On Christianity’s most joyous day, which coincided with Benedict’s 79th birthday, the pontiff prayed that violence would cease in Iraq as he painted a bleak picture in much of the world.
From the central balcony of St Peter’s Basilica, Benedict reflected on the globe’s hotspots shortly after he celebrated Easter Mass in St Peter’s Square, which was packed with some 100,000 pilgrims and tourists on a breezy, hazy day.
Pilgrims marking Easter also filled the streets of Jerusalem’s Old City. The alleys were more crowded than in recent years, reflecting a drop in Palestinian-Israeli violence which had discouraged tourism.
The Latin patriarch of Jerusalem, Michel Sabbah, who is the leading Roman Catholic official in the Holy Land, celebrated Mass in the Church of the Holy Sepulchre, built on the spot where many Christians believe that Jesus died on the cross.
Orthodox Christians will celebrate Easter next week on April 23.
“Today, even in this modern age marked by anxiety and uncertainty, we relive the event of the resurrection, which changed the face of our life and changed the history of humanity,” Benedict said in the traditional papal Urbi et Orbi message - Latin for to the city and to the world. Elsewhere in his message, Benedict made what was widely seen as a clear reference to recent developments in Iran which raised concerns across the world that Tehran might be working toward a nuclear arsenal.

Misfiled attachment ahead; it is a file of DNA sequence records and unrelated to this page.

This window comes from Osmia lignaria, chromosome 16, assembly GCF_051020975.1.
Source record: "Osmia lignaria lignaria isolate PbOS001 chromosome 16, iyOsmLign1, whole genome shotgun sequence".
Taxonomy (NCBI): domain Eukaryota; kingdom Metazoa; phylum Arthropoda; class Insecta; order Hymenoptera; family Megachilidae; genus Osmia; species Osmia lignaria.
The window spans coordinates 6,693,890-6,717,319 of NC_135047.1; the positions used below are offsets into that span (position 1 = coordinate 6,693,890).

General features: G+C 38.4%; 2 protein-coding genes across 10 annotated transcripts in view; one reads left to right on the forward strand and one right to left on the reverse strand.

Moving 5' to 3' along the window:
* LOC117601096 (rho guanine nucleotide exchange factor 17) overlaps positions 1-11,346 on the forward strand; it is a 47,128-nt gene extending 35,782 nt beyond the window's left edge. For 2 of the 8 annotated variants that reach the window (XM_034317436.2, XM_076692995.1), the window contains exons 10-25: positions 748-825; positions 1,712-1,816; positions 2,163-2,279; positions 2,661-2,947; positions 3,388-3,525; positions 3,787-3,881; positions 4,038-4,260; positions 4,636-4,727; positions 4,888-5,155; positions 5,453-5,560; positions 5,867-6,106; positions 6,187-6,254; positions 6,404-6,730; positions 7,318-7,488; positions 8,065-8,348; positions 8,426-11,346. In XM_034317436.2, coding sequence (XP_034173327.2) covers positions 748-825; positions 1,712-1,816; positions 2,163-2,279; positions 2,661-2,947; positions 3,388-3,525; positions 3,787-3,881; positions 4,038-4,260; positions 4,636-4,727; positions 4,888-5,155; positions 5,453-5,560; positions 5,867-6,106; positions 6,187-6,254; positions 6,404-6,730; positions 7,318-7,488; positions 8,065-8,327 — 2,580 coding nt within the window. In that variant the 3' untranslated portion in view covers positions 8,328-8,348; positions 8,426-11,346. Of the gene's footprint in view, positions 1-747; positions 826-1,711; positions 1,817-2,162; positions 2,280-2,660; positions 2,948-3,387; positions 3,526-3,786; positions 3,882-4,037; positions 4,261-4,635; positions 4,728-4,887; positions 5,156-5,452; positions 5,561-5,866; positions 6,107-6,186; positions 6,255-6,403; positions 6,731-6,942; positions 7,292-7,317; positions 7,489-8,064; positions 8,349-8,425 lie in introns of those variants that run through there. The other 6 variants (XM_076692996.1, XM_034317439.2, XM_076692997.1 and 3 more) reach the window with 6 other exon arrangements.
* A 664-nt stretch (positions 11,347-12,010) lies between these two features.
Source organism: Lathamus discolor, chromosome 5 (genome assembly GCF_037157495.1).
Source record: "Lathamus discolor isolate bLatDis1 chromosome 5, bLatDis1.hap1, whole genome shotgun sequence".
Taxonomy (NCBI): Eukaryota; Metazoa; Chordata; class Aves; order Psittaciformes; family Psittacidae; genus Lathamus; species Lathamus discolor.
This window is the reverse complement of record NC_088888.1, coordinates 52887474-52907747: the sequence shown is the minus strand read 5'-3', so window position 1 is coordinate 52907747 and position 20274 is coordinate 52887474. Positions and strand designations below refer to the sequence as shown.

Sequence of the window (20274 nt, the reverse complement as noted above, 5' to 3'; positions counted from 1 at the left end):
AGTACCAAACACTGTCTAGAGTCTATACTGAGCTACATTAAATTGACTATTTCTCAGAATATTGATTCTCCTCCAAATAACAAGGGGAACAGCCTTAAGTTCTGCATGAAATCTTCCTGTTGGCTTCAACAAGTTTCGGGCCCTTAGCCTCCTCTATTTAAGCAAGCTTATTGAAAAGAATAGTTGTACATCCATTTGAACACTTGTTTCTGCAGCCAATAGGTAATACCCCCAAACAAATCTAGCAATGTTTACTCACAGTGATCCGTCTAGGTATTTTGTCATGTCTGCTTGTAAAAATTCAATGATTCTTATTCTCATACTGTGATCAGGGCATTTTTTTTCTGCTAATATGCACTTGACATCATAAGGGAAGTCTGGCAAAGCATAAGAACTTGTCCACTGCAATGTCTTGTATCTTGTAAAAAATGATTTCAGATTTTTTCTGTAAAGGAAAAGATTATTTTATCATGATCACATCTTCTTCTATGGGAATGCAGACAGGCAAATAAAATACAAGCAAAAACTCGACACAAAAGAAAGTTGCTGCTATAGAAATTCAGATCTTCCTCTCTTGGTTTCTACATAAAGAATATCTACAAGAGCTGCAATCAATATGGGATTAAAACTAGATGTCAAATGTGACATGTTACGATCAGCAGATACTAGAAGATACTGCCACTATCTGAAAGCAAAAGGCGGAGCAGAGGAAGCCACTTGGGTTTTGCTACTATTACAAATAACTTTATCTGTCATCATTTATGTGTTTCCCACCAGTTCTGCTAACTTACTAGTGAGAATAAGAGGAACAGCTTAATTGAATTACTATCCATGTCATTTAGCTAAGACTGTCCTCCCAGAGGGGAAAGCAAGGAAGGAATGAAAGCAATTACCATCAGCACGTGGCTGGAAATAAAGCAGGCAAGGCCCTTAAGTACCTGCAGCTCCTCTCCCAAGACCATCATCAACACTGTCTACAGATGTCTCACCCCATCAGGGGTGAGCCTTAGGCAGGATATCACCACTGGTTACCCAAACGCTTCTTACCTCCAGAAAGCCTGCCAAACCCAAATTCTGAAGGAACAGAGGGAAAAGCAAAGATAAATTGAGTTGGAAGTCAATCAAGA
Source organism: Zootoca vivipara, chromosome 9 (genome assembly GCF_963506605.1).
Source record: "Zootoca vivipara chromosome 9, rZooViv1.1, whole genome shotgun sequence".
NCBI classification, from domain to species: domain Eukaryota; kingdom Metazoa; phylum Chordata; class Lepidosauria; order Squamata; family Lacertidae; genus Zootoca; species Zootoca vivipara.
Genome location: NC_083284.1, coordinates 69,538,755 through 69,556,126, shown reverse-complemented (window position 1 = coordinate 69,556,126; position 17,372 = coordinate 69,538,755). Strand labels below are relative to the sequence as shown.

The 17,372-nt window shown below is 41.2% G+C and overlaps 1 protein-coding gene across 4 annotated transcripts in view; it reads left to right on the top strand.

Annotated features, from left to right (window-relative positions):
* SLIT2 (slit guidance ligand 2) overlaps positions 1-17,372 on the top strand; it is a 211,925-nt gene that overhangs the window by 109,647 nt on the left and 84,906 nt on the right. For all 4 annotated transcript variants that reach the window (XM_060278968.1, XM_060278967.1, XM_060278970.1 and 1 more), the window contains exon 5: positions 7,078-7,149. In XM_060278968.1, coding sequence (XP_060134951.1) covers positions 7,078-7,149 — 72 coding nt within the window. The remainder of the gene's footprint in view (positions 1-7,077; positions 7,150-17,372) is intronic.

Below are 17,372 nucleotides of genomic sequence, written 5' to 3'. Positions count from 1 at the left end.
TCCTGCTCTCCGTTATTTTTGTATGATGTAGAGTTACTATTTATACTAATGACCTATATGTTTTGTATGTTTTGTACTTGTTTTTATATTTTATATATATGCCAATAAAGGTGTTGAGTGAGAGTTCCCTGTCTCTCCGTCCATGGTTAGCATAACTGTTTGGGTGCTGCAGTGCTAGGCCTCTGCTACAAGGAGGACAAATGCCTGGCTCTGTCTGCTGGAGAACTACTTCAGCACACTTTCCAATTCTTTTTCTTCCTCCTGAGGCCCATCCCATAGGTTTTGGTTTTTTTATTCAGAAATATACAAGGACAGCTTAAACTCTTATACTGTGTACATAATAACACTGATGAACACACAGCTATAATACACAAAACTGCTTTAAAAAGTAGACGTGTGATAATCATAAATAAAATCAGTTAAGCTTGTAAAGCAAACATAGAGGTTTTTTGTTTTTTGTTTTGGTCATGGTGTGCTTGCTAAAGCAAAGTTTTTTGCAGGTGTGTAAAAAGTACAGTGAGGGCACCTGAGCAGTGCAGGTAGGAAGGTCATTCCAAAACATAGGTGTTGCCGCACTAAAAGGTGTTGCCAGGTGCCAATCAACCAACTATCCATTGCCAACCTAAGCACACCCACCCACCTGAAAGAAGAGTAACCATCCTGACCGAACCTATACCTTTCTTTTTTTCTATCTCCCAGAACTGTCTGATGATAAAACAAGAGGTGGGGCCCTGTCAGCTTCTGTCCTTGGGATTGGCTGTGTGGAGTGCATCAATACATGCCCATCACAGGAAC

“Concerning the international crises linked to nuclear power, may an honourable solution be found for all parties, through serious and honest negotiations,” Benedict said.
Iran insists it only wants the peaceful use of nuclear power, but Western nations suspect Tehran wants to develop weapons and are demanding a halt to enrichment activities.
Concern over North Korea’s nuclear capabilities have also contributed to tensions in Asia.
Benedict was interrupted by applause when he said of Iraq: “May peace finally prevail over the tragic violence that continues mercilessly to claim victims.
“I also pray sincerely that those caught up in the conflict in the Holy Land may find peace, and I invite all to patient and persevering dialogue, so as to remove both ancient and new obstacles.”
There has been heavy pressure from abroad on the Hamas-led Palestinian government, which was elected in January, to renounce violence and recognise Israel’s right to exist.
The Pope also lamented that the humanitarian crisis in Sudan’s Darfur region was “no longer sustainable”.
He denounced the “deplorable scourge of kidnappings” in Latin America, where, he said, millions of people should have better living conditions and democratic institutions need to be “consolidated in a spirit of harmony”.